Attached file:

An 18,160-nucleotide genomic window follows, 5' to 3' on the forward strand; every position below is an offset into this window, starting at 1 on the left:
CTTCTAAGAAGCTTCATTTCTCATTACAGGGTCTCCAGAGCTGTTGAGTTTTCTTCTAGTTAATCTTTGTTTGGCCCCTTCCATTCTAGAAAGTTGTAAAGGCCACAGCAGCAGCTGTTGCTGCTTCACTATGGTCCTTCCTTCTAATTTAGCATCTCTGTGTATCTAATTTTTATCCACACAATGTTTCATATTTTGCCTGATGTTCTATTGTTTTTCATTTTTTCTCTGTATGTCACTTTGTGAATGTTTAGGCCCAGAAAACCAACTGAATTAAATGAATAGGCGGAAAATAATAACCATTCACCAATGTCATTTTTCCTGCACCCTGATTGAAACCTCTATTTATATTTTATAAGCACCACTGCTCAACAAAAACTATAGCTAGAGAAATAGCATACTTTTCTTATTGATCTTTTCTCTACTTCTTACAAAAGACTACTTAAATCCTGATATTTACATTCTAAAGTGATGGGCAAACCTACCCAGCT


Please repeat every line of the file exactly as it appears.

An 18,160-nucleotide genomic window follows, 5' to 3' on the forward strand; every position below is an offset into this window, starting at 1 on the left:
CTTCTAAGAAGCTTCATTTCTCATTACAGGGTCTCCAGAGCTGTTGAGTTTTCTTCTAGTTAATCTTTGTTTGGCCCCTTCCATTCTAGAAAGTTGTAAAGGCCACAGCAGCAGCTGTTGCTGCTTCACTATGGTCCTTCCTTCTAATTTAGCATCTCTGTGTATCTAATTTTTATCCACACAATGTTTCATATTTTGCCTGATGTTCTATTGTTTTTCATTTTTTCTCTGTATGTCACTTTGTGAATGTTTAGGCCCAGAAAACCAACTGAATTAAATGAATAGGCGGAAAATAATAACCATTCACCAATGTCATTTTTCCTGCACCCTGATTGAAACCTCTATTTATATTTTATAAGCACCACTGCTCAACAAAAACTATAGCTAGAGAAATAGCATACTTTTCTTATTGATCTTTTCTCTACTTCTTACAAAAGACTACTTAAATCCTGATATTTACATTCTAAAGTGATGGGCAAACCTACCCAGCT